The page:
Being an engineer in the UK

Being an engineer in the UK

3 July 2019
Incrediblengineers UK
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So close to Europe yet isolated by seas, the UK has its own way of doing business. From the most obvious cultural differences to small tips that can make a difference, Fanny Fouin, a French engineer who has been working in the UK for 5 years, and Tom Jones, Assystem vice-president International Business Development and a British engineer, share with us the main similarities and differences of what it is like to work as an engineer in the UK.

A formal hierarchy yet a challenger spirit

In Fanny’s opinion, the hierarchical structure is usually well defined in a UK business. “If you want to talk to a senior manager, your direct manager and everyone in between, has to be informed in the UK. Whereas, work relationships can be less formal in France.”

Nevertheless, British engineers don’t hesitate to question and challenge their colleagues and senior managers. According to Tom, “British people can be perceived as reserved in society, but they are not in the workplace. Even in a command and control style of hierarchy, everyone feels empowered to constructively challenge an idea or a plan.”

Structured meetings ending with a clear decision

Tom noticed that in Asia and in the Middle East, people tend to avoid conflict during meetings. “I have participated in many meetings in China or Japan for instance, in which the minutes and decisions were often written before the meeting took place. On the contrary in the UK, a detailed agenda and reading material is normally shared before the meeting, but debates happen with actions and decisions being taken inside the meeting rather than outside.”

On the other side of the spectrum, meetings in France, Italy or Spain are much more flexible and relaxed. According to Fanny, “meetings are more about sharing ideas and brainstorming in France. And if people don’t come to an agreement, it doesn’t really matter. It can seem cliché, but British people have a more pragmatic approach. They come into the meeting with a prepared presentation that everyone has read, with precise questions and a clear goal. People may discuss ideas, but in the end, they agree on a consensus that everyone accepts, whether they agree or not.”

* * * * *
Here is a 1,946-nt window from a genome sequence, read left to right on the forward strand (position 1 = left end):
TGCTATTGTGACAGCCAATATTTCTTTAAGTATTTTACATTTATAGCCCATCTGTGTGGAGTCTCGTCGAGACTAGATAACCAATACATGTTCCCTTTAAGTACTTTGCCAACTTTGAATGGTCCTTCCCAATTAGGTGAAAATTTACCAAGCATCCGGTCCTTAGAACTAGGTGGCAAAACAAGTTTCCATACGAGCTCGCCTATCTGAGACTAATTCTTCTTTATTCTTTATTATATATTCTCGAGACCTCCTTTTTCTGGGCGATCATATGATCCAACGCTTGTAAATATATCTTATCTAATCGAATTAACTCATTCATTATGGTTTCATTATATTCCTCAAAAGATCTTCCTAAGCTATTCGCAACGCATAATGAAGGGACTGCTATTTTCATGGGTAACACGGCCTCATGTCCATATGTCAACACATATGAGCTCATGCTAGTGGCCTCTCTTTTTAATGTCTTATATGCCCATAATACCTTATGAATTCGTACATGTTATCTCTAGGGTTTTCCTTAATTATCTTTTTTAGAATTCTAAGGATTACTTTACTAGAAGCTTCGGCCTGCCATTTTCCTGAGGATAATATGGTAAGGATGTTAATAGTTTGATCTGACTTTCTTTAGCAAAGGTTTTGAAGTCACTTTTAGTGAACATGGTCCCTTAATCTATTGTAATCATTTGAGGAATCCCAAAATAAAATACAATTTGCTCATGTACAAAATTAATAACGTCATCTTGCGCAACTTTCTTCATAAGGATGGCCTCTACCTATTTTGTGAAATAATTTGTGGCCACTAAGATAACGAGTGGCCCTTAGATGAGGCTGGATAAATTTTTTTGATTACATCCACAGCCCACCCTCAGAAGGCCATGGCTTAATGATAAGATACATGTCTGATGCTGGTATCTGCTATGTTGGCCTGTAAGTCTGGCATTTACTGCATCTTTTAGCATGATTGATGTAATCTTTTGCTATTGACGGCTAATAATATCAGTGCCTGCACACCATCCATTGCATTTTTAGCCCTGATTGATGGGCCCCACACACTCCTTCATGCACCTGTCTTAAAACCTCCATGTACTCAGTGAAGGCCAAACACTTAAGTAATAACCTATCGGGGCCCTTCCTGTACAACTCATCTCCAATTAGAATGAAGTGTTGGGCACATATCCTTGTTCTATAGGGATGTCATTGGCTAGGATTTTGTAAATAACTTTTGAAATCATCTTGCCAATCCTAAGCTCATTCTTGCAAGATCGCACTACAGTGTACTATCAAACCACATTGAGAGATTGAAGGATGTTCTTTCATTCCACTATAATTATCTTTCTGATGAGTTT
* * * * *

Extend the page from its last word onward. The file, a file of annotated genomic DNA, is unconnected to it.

Innovation over exploitation of technology

British engineers are expected to study a broader spectrum of subjects than their Asian colleagues for instance before they are required to make a decision to specialise. Tom explains: “in China, engineering students tend to specialise in their chosen professions much earlier than in the UK. The educational system in the UK encourages a broader understanding of lots of disciplines before specialising. This approach allows for the development of a more diverse knowledge base but can take longer to become an expert.”

This brings a real competitive advantage for British teams who are innovating across boundaries, as the educational system focuses on the development of knowledge.

A clear separation between work and personal life

In Fanny’s opinion, the British give more importance to employee’s personal lives than many other countries. She explains: “when I started working in the UK, I noticed that the separation between personal and professional lives is much clearer than in France for instance, even in higher spheres. Employees typically spend about 8 hours a day at work, with flexible working hours. And when they leave the office, they usually leave work aside. This could be perceived as a lack of involvement, but it really is cultural. In 5 years of working in the UK, I rarely received an email from work during the weekend whilst it happened more frequently when I started working with a French team.”

However, relationships at work can easily become more personal. “British engineers easily become friends and see each other outside of work in the UK,” says Fanny. Team members also like to bring a cake or a bowl of fruits on their birthday, as another way to engage with their team.

Sometimes, a sarcastic sense of humour

If you ever work with British people, you need to accept that some of them can have a very dry sense of humour. Tom considers humour at work very important for the development and well-being of the team. Be warned: “British humour can sometimes be a little sarcastic. If someone is saying something which makes absolutely no sense with a straight face, they’re probably joking!”.

As a final piece of advice, Fanny admits that British engineers are used to structure, processes, and methodology, and can sometimes feel uneasy in a more flexible and agile environment such as in France. But these characteristics have their benefits too – and in the end, what matters is the outcome, isn’t it?

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Tom Jones

Vice-President International Business Development Assystem

Fanny Fouin

Mecanical Engineer Assystem

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